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Quote:
http://sports.yahoo.com/soccer/news?...v=ap&type=lgns

Chicago, San Francisco get World Cup boot
By RONALD BLUM, AP Sports Writer
26 minutes ago

NEW YORK (AP)—Chicago’s World Cup bid met the same fate as its tilt at the Olympics when it was dropped Tuesday from U.S. plans for the 2018 or 2022 World Cup.

Americans organizers selected 21 stadiums in 18 metropolitan areas to submit in their bid book to FIFA in May.

Also left off was San Francisco, but organizers said the Bay Area could return to contention if the 49ers get a new stadium in Santa Clara. Others not making the cut included Cleveland; Detroit; Jacksonville, Florida and St. Louis.

Chicago, beaten by Rio de Janeiro for the 2016 Olympics in October, has virtually no chance of getting back in consideration. That was a major surprise, given that Soldier Field hosted the 1994 World Cup opener.

“I think there’s a little Olympic fatigue. I think the Park District had a tough time wrestling with FIFA requirements in short order after the IOC decision,” U.S. Soccer Federation president Sunil Gulati said.

Gulati also cited the 61,000 capacity of renovated Solider Field for World Cup soccer.

“It would have been by about 10 percent the smallest stadium,” Gulati said
.

Stanford Stadium south of San Francisco, also a 1994 World Cup site, and the Oakland-Alameda County Coliseum had been among 32 stadiums in contention before 11 were trimmed Tuesday. Other 1994 World Cup sites dropped were Washington’s RFK Stadium and the Citrus Bowl in Orlando, Fla.

Eighteen metropolitan areas and 21 stadiums survived the cut and will be part of the bid when FIFA’s executive committee votes on Dec. 2 in Zurich.

The 18 metropolitan areas have stadiums in Atlanta; Baltimore; Dallas-Arlington, Texas; Denver; East Rutherford, New Jersey; Foxboro, Massachusetts; Glendale, Arizona; Houston; Indianapolis, Missouri; Kansas City, Missouri; Landover, Maryland; Los Angeles-Pasadena, California; Miami; Nashville, Tennessee; Philadelphia; San Diego; Seattle; and Tampa, Florida.

Gulati said they 18 stadiums would create an average capacity of 78,000 and allow the sale of a record 5 million tickets. The 1994 tournament in the U.S. set World Cup records with 3.59 million total attendance and an average of 68,991.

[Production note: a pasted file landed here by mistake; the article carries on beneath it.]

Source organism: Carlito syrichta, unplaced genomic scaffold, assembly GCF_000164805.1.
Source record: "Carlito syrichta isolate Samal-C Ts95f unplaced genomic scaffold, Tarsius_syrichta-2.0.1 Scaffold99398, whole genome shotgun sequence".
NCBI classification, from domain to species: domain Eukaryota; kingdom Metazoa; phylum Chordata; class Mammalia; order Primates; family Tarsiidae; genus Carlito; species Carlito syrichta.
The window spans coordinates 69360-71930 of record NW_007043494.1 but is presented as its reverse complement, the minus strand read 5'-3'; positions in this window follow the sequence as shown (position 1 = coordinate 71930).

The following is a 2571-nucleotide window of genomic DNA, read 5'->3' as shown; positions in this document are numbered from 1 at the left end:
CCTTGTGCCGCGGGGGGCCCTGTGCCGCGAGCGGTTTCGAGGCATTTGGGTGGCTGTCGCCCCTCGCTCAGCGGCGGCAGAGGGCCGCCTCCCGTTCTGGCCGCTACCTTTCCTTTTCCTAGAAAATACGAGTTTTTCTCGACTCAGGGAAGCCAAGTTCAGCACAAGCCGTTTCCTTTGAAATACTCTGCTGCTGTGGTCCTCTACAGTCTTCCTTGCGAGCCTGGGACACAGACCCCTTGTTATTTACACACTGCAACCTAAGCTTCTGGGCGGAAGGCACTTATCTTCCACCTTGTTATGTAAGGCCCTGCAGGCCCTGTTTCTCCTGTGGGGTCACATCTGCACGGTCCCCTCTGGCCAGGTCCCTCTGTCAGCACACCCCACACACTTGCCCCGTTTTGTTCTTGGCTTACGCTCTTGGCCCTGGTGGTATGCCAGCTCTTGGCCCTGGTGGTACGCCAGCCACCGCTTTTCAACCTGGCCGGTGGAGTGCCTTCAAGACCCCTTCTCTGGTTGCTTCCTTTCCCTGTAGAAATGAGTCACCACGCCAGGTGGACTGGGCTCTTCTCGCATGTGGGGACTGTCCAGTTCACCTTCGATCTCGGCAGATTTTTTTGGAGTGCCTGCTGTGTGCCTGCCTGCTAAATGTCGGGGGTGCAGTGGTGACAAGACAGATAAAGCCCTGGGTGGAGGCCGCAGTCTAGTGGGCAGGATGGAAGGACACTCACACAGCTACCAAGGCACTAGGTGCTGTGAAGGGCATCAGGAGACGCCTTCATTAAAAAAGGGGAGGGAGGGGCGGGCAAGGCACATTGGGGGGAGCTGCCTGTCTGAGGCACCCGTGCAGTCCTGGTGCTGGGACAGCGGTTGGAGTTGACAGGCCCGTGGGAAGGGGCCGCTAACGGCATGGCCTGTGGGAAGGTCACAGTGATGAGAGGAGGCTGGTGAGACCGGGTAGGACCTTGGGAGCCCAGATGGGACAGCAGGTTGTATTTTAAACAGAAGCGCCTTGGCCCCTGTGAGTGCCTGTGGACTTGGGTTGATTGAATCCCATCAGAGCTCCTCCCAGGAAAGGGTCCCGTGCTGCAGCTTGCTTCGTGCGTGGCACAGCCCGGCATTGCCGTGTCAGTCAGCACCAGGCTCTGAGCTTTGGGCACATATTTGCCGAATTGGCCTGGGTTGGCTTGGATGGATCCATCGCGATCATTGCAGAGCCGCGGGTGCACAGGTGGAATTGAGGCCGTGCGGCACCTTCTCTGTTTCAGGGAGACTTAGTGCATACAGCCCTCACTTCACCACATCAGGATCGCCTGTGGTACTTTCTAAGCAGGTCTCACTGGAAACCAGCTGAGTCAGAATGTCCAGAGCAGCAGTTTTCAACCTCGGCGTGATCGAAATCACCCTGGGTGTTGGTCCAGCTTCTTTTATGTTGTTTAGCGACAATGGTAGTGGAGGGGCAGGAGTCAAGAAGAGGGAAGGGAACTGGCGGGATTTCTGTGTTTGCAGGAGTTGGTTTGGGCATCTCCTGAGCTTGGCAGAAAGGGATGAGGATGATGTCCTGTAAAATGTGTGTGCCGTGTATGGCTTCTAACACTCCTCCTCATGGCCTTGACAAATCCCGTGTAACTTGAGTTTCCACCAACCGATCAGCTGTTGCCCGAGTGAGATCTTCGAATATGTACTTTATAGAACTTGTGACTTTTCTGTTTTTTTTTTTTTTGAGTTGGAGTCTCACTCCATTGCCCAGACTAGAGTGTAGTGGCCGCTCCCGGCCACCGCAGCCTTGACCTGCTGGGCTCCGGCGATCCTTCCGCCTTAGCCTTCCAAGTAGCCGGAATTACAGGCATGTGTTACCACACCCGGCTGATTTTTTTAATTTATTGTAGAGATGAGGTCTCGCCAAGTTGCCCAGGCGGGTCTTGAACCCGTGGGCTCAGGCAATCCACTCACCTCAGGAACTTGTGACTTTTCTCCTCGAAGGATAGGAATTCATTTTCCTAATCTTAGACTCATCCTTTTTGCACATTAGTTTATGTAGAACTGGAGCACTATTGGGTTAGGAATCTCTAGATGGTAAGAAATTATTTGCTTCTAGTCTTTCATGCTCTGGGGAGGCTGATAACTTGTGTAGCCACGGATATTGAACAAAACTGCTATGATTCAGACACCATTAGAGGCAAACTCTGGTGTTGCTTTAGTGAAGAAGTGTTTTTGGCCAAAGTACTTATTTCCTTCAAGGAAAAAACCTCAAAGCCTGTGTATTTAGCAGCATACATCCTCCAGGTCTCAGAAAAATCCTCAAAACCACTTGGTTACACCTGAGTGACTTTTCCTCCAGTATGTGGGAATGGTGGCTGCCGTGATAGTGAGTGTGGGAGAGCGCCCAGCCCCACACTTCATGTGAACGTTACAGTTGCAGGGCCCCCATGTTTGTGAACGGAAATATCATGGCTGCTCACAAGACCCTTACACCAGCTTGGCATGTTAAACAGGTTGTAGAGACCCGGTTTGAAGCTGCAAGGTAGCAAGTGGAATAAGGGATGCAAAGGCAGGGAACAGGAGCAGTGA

FIFA’s rules call for nine to 12 stadiums to be picked. David Downs, U.S. bid executive director, said he hoped the governing body could be persuaded to expand the final list to 14.

AP Sports Writer Janie McCauley contributed to this report.
...
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Old January 13th, 2010, 07:45 AM   #1804
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Gulati also cited the 61,000 capacity of renovated Solider Field for World Cup soccer.

“It would have been by about 10 percent the smallest stadium,” Gulati said
.
OK. It may be a bit on the "small" side for that metropolitan area but that's still a $8▲t reason to drop it from consideration. Even Stanford stadium is OK by my book. The "bigger is always better" mentality shown by the bid committee is baffling. Who cares about hitting the 5 million mark? Put the matches closest to where the futbol fans are!

Quote:
Also left off was San Francisco, but organizers said the Bay Area could return to contention if the 49ers get a new stadium in Santa Clara.
SD as a placeholder for SF? That is my take from this. I don't know. The Murph may be a little old but with a little fixing up it'd be fine for the World Cup.
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Old January 13th, 2010, 07:51 AM   #1805
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The Chargers should get their new stadium by then.

Still SF should bump them regardless if the 49ers get their stadium done.
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Old January 13th, 2010, 08:22 AM   #1806
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San Francisco doesn't have a suitable venue. How hard is that to understand? Only Chicago got jobbed; San Francisco just doesn't measure up. San Diego is plenty big and plenty attractive.
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Old January 13th, 2010, 01:06 PM   #1807
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I think that SF can have suitable venue built till 2018/2022... if South Africa could built 8 new stadiums in 5 years, and Angola 4 new stadiums in 2.5 years, also USA can build at least one...

USA will get World Cup

p.s. but I, personally, prefer SD more then SF
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Old January 13th, 2010, 01:54 PM   #1808
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I can't believe Chicago has not been picked, its the 3rd biggest city in America, surely they could expand Soldier Field. Also a 60,000 seat stadium is not small, especially if you compare it's size with other stadiums since 1998 W.C. I hope they come to their senses and let it back in the bid along with San Fransisco.
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Old January 13th, 2010, 02:42 PM   #1809
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Quote: